Playing Bayonetta is rather like having someone insert electrodes into your visual cortex. Mash the buttons one way and the character (a witch with the body of a stripper and the pole-dancing skills to match) will spin around firing bullets out of her high-heels. Mash the buttons a different way, however, and you pummel your enemies into the ground before allowing your hair to form into a giant fist you then use to smash them to pieces. As you play through Bayonetta you collect power-ups allowing you to unlock even more spectacular moves and weapons, cranking up the electricity arcing through your brain until the screen is nothing more than an impenetrable swirl of colours, flashes, numbers and shapes. Bayonetta makes the fight sequences from Michael Bay’s Transformers look not only coherent but psychologically profound. When you are not being assaulted with raw, unprocessed sense-data, the game is subjecting you to terribly acted and interminable cut scenes in which the main character poses, pouts and gyrates, while info-dumping at a rate that would make even the most talentless science fiction writer blush.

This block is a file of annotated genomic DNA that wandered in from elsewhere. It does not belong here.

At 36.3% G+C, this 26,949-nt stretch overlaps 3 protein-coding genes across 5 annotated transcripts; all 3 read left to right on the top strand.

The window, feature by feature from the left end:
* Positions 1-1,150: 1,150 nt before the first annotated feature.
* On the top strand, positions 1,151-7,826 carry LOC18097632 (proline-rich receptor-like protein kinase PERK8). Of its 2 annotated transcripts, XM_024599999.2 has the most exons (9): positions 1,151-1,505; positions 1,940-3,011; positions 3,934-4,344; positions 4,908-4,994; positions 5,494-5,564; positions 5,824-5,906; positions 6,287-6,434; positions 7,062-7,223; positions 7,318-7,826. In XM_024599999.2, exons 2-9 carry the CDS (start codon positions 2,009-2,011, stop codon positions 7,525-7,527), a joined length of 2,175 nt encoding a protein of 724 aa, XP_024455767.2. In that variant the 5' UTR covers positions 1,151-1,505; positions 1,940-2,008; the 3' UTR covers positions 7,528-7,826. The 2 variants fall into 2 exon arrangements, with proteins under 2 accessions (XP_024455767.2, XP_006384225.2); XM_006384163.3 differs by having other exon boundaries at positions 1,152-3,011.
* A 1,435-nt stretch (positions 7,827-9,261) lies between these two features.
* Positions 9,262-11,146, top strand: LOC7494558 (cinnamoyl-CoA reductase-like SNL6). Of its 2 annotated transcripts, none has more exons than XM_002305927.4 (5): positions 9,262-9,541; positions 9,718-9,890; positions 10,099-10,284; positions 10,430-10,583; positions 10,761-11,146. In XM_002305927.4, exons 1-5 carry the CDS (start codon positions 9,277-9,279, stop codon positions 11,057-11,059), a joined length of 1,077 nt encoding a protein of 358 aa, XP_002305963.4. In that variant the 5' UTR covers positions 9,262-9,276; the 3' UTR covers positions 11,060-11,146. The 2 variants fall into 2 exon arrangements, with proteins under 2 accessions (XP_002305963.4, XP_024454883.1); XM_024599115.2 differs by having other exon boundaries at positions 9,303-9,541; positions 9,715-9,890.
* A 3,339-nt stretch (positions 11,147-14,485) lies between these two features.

In other words, Bayonetta is everything that people who hate video games think of when they talk about how low-brow gaming is. It is a game so profoundly cretinous that it would not surprise me if my brain had spontaneously developed a tumour in order to punish me for subjecting it to such senseless dross. It is a game so dumb that it makes a weekend spent masturbating and sniffing glue seem like an animated discussion of Wittgenstein’s Tractatus Logico-Philosophicus (1921). If Bayonetta were a film its tagline would be “Titties and Kicking Ass RULE!”.